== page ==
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On the night of August 13, 1961, police officers strung barbed wire along the border of East Berlin to keep East German citizens from fleeing to West Germany. During the previous half year about 160,000 refugees had escaped from the German Democratic Republic (GDR), bringing the total to over three million who had sought a better life and more freedom in West Germany. Because the Soviet leader Nikita Khrushchev had failed to neutralize the western sectors of the former capital of Germany in the Berlin crisis of 1958, he allowed the East German leader, Walter Ulbricht, to seal the border under the guise of protection against capitalist subversion to stop the outflow.
The barrier gradually was turned into an insurmountable concrete wall that averaged 12 feet high and 96 miles long, dividing neighborhoods, streets, and even houses. An elaborate system of fortifications with a back wall, a minefield, a jeep road, guard dogs, watchtowers, and searchlights made the wall impenetrable, and those who wanted to get out had to build tunnels, break through with trucks, fly across in balloons, or forge passports. More than 125 people died in the attempt because the border guards had orders to shoot all escapees. Because the GDR had built the wall on its side, angry Western governments could only insist on their right to cross at Checkpoint Charlie and reassure the residents of their sectors that they would not abandon them. In 1963 President John F. Kennedy expressed his solidarity with the words “I am a Berliner.”
The political effect of the wall was ambivalent. In the short run it increased cold war tensions, culminating in the Cuban missile crisis. In the medium term it stabilized the Communist regime by closing off the “exit” option and forcing East Germans to come to terms with the dictatorship of the SED (Socialist Unity Party). The wall also compelled West German leaders to accept the existence of a second German state and sign agreements with it to permit some travel through a handful of crossing points such as Friedrichstrasse. In the long run, however, the ugly edifice demonstrated symbolically that the GDR was forced to imprison its people because it remained rather unpopular. Anti-Communist leaders never tired of demanding, like President Reagan in 1987, “Mister Gorbachev, tear down this wall.”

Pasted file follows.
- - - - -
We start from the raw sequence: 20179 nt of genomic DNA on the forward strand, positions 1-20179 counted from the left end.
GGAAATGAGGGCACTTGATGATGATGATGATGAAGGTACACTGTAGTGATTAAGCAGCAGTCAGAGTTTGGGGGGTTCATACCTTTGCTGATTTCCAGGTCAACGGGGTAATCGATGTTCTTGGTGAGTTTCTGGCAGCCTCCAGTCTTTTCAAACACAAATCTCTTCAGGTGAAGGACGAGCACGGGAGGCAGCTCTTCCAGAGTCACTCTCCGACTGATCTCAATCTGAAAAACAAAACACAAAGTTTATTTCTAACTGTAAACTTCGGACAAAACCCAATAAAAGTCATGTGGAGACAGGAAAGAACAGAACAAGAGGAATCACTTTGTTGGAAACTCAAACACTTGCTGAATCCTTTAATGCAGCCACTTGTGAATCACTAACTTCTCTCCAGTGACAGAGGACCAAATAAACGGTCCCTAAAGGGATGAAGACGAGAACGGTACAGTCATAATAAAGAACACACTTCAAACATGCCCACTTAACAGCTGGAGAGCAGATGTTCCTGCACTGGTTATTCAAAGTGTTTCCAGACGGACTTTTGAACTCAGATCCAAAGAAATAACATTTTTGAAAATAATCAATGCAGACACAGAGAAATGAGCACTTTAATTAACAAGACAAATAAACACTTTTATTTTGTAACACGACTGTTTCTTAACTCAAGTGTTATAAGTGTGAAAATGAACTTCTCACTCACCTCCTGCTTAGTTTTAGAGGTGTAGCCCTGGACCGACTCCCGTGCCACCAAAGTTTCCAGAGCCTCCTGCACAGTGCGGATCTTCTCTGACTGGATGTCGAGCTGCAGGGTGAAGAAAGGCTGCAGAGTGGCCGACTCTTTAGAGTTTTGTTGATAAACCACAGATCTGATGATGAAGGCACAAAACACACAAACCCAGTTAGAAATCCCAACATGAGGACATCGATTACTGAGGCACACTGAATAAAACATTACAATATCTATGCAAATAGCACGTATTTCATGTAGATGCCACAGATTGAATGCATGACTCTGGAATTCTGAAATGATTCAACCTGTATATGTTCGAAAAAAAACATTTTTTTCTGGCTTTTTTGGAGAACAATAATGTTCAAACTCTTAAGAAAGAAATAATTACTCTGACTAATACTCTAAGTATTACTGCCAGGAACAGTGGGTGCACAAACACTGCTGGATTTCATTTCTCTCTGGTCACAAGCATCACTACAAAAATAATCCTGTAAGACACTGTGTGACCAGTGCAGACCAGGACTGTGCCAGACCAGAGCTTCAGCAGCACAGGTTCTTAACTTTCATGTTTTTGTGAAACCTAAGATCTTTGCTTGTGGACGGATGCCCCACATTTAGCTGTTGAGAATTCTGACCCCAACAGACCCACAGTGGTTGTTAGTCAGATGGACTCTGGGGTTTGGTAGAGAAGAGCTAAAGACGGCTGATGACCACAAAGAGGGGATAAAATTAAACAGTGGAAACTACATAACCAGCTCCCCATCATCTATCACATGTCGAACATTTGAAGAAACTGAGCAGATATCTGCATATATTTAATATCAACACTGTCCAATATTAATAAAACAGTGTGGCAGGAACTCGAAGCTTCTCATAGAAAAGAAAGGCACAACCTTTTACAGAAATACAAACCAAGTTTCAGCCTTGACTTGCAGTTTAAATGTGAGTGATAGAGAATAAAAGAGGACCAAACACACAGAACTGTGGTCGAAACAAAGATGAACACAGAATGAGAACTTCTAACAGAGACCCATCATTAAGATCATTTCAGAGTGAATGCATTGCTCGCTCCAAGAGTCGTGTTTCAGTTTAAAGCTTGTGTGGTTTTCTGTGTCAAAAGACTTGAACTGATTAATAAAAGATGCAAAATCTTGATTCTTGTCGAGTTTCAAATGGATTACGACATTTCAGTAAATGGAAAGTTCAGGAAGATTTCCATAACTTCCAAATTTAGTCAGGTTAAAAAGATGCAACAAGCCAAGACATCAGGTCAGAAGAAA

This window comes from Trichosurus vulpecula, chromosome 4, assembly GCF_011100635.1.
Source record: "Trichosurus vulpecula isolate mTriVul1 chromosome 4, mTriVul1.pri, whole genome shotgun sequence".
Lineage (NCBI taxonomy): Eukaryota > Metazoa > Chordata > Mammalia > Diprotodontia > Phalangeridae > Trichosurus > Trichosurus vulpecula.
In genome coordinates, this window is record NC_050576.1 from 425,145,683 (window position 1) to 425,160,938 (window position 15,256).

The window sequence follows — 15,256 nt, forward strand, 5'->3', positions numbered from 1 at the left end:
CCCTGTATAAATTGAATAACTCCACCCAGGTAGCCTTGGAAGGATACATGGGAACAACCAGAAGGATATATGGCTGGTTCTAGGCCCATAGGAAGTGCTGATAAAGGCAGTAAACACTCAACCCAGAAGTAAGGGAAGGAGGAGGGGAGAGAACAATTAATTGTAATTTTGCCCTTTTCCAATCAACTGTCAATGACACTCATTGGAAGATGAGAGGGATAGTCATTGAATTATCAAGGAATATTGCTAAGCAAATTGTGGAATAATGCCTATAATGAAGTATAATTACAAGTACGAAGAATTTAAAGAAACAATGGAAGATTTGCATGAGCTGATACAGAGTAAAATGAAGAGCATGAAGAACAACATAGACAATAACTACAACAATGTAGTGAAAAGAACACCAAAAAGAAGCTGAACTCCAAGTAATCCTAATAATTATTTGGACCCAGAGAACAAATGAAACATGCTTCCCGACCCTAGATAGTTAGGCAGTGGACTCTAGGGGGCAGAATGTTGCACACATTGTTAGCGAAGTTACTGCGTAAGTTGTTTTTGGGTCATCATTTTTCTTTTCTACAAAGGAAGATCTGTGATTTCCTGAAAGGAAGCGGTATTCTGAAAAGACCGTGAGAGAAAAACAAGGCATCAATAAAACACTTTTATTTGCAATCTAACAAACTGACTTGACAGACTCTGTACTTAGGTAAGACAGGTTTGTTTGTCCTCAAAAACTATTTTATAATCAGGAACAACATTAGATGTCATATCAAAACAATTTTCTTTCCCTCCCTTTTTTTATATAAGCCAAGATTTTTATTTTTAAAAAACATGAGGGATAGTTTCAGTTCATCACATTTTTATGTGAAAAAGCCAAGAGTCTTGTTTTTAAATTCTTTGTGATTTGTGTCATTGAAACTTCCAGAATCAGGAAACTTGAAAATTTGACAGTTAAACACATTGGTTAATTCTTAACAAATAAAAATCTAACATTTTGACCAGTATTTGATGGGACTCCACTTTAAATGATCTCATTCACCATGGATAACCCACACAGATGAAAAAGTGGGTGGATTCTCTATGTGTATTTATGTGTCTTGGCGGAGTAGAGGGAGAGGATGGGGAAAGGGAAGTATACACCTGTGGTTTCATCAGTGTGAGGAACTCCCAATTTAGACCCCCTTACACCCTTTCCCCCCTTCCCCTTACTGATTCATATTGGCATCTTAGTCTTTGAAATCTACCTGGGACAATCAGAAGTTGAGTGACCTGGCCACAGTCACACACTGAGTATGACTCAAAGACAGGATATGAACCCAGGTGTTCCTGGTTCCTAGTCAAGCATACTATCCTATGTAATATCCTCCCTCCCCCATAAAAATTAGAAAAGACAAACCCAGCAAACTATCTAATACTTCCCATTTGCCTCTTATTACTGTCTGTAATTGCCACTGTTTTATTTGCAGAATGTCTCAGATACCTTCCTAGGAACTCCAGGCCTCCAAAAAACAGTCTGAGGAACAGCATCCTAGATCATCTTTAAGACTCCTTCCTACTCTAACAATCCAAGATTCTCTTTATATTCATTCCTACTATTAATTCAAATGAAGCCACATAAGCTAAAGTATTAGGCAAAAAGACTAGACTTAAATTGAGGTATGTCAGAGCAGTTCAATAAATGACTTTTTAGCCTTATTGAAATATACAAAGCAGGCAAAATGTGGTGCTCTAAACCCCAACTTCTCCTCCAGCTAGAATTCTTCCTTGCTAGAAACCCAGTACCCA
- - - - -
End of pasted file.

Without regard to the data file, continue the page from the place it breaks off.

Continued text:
The inhumanity of the wall eventually prompted its fall. Many East Germans continued to try to leave, supported by a West German policy that recognized them as citizens and paid ransom for their release. When the Hungarian government opened its Austrian border in the summer of 1989, tens of thousands fled, sparking mass demonstrations among those left behind in the GDR. Because that democratic awakening overthrew Erich Honecker, his successor, Egon Krenz, attempted to initiate a more liberal travel policy. Its premature announcement on November 9 inspired citizens to mass at the crossing points and force them to open, thus toppling the wall. Not only East and West Berliners but many people around the world celebrated its fall, which signified the collapse of communism and allowed Germans to reunify and Europeans to reunite.
- Hertle, Hans-Hermann, Konrad H. Jarausch, and Christoph Klessmann, eds. 2002. Mauerbau und Mauerfall: Ursachen, Verlauf, Auswirkungen. Berlin: Ch. Links.
- Hilton, Christopher. 2001. The Wall: The People’s Story. Stroud, U.K.: Sutton Publishing.
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